With Hugh Laurie (House) as an evil scientist named Nix, who dresses like Ming the Merciless from Flash Gordon, the girl powered plot’s main problem is its total disregard for the idea of innovation. These inventors and scientists are more like bipolar patients running amok than real, hardworking people of ability excited about solving humanity’s problems. Real inventors are enthusiastic about explaining what they’ve made and why they’ve made it. Not this team. They’re constantly saying “now what?” to one another before flinging themselves mindlessly into the next microsecond-long scene or situation. The music makes the movie feel like a frantic cartoon for tots. So do the broad faces and vocal impressions. No one has the slightest interest in showing how stuff works, let alone how it’s made and why it’s necessary or might be fun to use.

But this is why Walt Disney, referenced in the beginning with a passing homage to his work for the 1964 World’s Fair, including the Carousel of Progress attraction’s musical theme, made Tomorrowland and, in the deepest sense, Disneyland. Here, that visionary impetus has been reduced to Clooney’s character whining: “Do I have to explain everything?!?” Heck, his annoying character doesn’t have the patience to conceive of something much less make it and demonstrate how it works. Walt loved showing how stuff works. No one in this movie plausibly would have the curiosity for new knowledge and reverence for the manmade to look twice at a futurist attraction at Tomorrowland, except possibly Laurie’s villainous character.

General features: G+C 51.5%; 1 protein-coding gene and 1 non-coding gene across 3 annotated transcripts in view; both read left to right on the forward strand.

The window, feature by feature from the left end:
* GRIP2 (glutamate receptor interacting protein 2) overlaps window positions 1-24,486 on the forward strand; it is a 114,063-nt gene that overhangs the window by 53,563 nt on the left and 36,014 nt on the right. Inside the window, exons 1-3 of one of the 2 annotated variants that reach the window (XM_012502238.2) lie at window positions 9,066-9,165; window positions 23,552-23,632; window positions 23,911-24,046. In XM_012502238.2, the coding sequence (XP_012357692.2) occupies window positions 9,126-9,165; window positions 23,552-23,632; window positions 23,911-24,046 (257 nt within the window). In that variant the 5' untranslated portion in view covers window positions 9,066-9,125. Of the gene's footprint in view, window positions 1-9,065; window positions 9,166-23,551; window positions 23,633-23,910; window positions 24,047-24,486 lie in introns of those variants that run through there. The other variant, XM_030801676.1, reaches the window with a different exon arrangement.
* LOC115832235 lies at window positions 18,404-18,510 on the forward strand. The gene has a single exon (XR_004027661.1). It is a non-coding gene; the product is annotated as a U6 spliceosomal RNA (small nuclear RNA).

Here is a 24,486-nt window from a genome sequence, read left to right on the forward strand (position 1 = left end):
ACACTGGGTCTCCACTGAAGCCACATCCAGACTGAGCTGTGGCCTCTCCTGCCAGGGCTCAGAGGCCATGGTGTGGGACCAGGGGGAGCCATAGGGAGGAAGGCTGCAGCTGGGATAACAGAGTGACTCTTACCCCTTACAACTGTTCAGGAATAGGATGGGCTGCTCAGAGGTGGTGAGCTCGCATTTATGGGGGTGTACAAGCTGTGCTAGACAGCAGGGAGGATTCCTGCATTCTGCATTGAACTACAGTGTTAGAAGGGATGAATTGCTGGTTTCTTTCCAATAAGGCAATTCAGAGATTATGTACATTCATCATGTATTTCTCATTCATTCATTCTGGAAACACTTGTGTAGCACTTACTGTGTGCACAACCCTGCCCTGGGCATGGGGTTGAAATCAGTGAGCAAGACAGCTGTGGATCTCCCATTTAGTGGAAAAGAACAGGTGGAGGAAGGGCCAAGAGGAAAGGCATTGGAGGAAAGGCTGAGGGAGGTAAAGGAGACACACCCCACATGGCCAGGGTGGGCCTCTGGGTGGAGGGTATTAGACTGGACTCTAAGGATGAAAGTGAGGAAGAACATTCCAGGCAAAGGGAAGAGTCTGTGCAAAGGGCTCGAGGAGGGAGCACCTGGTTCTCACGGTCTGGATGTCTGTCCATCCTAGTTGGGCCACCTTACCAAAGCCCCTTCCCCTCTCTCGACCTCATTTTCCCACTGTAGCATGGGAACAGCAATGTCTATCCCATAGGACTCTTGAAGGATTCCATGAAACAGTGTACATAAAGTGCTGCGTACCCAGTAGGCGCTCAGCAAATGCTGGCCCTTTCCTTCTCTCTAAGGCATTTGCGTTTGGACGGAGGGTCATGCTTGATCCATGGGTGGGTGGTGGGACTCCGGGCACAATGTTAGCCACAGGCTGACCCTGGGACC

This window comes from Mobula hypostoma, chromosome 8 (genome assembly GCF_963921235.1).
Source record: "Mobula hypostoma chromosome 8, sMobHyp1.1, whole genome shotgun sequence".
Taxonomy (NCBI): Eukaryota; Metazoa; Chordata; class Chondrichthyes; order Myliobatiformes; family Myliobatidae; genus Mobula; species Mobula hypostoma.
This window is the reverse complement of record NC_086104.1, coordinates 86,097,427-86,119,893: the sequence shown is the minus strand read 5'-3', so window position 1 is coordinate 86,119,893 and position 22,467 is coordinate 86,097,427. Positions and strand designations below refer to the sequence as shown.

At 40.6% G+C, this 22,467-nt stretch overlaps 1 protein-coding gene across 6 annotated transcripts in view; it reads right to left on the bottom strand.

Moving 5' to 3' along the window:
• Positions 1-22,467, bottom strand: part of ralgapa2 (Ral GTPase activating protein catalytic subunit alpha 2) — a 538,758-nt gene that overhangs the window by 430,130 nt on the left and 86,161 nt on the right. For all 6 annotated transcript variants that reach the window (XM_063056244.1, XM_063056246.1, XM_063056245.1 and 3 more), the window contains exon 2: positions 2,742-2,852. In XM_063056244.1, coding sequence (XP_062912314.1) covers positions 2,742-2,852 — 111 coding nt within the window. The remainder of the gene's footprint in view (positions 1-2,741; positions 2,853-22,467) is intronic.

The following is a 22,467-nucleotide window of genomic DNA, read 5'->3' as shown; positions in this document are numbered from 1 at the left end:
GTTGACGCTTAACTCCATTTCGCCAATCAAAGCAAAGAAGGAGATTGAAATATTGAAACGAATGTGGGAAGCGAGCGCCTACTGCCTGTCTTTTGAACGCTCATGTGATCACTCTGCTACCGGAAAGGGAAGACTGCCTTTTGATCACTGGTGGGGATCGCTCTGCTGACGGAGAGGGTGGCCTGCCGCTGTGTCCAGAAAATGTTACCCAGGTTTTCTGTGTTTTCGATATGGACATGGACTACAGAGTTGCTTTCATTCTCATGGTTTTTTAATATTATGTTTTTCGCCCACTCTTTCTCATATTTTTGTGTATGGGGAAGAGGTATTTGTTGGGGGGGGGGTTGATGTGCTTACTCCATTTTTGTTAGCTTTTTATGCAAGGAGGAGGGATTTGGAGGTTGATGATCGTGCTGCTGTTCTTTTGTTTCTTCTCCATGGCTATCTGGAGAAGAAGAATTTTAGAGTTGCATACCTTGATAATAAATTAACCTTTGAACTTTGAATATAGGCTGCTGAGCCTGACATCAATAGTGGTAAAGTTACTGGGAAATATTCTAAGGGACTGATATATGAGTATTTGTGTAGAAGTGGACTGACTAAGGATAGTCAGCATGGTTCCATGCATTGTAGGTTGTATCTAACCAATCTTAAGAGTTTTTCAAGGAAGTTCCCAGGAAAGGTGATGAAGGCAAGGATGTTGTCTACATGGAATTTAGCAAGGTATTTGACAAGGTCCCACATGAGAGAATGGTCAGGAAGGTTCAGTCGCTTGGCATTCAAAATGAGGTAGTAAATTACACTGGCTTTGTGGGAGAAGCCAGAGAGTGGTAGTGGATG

That’s a shame because what remains of a theme, which is possibly Bird’s idea, could have been made grand and just when the world needs it most. An overstuffed, overdeveloped movie with battlebots, ecological windmills and a magical tuning fork—none of them explained, explored or interesting—pulls off the impossible and makes Tomorrowland seem shrill, chaotic and downright dull.

Movie Review: Mad Max: Fury Road

Mad Max 4 posterAny doubt that dystopian movies are prologue to today’s increasingly bleak reality—the future that was depicted in the early nihilistic films—is erased with Mad Max: Fury Road, the fourth in a motor gang quasi-snuff film series which opens as news breaks of motor gangs gunning people down to death.

Series director George Miller’s highly praised fetish-action film is economical in depicting a straight death chase featuring near-silent leads Tom Hardy (The Dark Knight Rises) and Charlize Theron (Snow White and the Huntsman) as slave pen refugees on the run. That previous sentence is the essential point of all I have to say about this action-packed movie. The rest of this is a review born of cultural observation and commentary. Some readers might say my reviews are all like that. This one is more so.